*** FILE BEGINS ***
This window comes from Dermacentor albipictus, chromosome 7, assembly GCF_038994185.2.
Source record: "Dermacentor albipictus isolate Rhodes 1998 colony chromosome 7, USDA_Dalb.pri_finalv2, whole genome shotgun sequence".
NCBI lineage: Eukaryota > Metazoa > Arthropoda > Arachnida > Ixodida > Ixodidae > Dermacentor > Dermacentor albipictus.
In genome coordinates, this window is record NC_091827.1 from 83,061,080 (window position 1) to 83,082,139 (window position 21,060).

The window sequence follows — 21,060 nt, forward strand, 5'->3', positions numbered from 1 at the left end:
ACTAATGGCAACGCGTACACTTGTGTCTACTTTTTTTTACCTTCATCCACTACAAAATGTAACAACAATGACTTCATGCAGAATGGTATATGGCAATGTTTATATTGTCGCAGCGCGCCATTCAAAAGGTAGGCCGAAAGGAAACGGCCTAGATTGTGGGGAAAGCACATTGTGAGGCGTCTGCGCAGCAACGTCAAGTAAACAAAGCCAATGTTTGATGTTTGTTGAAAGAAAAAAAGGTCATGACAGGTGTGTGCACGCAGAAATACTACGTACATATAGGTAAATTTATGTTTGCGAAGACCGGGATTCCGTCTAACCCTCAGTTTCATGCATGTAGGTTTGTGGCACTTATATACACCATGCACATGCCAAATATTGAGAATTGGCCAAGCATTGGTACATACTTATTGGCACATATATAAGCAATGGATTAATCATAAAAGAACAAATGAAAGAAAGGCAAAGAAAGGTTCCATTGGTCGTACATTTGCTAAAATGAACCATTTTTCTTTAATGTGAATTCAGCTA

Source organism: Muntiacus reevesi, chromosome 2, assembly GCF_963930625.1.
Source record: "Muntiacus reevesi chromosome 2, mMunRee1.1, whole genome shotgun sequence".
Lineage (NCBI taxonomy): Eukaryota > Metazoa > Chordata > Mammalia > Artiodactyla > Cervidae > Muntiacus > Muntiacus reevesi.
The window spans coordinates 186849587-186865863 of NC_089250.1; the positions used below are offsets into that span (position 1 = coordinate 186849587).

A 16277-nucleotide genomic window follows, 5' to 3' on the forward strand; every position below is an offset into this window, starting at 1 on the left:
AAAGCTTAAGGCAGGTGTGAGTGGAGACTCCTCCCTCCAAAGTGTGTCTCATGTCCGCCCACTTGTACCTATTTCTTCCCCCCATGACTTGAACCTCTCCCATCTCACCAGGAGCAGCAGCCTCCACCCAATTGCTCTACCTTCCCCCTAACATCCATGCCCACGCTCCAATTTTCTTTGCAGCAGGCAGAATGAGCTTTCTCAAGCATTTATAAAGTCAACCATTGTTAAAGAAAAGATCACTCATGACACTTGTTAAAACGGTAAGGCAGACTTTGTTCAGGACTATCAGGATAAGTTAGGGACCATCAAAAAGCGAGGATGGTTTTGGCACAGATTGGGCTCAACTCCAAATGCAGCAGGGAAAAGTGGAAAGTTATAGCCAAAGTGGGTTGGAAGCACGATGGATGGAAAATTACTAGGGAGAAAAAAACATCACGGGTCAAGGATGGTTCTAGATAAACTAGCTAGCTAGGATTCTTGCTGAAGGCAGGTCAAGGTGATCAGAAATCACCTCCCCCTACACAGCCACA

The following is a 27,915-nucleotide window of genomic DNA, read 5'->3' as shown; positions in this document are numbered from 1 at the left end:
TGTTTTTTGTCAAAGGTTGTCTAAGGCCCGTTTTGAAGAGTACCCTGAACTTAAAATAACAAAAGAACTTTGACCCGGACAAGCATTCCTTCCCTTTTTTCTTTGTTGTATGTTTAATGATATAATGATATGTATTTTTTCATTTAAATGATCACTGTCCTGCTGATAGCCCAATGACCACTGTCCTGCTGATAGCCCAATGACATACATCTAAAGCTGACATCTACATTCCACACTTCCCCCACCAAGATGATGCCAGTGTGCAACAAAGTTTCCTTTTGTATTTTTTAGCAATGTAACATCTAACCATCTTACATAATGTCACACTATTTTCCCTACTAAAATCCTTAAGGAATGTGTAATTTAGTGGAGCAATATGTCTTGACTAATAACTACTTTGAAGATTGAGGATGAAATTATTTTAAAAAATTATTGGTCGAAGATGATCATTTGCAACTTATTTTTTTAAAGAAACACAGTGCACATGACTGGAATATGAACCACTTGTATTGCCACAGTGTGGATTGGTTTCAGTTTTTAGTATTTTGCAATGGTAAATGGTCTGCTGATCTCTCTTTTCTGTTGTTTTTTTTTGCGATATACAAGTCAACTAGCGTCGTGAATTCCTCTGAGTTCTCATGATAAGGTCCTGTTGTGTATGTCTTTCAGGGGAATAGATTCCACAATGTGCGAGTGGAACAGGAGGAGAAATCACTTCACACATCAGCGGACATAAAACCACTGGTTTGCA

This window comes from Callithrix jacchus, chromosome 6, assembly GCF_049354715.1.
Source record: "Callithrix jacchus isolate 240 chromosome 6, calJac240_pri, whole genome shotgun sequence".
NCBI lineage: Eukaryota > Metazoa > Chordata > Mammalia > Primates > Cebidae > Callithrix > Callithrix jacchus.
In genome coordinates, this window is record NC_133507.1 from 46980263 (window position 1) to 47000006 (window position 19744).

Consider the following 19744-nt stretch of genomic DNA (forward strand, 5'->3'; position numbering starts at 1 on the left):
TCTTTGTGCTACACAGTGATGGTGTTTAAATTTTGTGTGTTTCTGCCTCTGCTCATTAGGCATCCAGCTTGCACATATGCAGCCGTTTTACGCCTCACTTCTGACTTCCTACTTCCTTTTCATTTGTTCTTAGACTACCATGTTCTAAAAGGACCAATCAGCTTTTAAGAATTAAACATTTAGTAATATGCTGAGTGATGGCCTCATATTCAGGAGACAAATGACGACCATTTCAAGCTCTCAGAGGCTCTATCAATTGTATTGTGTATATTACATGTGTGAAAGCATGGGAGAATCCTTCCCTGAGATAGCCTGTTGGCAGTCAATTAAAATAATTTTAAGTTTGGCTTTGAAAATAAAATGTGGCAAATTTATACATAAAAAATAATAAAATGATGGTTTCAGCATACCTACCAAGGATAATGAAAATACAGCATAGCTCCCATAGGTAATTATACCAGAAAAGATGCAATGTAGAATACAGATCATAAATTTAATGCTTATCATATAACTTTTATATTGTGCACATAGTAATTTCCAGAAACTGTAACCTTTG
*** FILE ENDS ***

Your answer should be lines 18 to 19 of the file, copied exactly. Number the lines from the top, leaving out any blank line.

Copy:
In genome coordinates, this window is record NC_133507.1 from 46980263 (window position 1) to 47000006 (window position 19744).

Consider the following 19744-nt stretch of genomic DNA (forward strand, 5'->3'; position numbering starts at 1 on the left):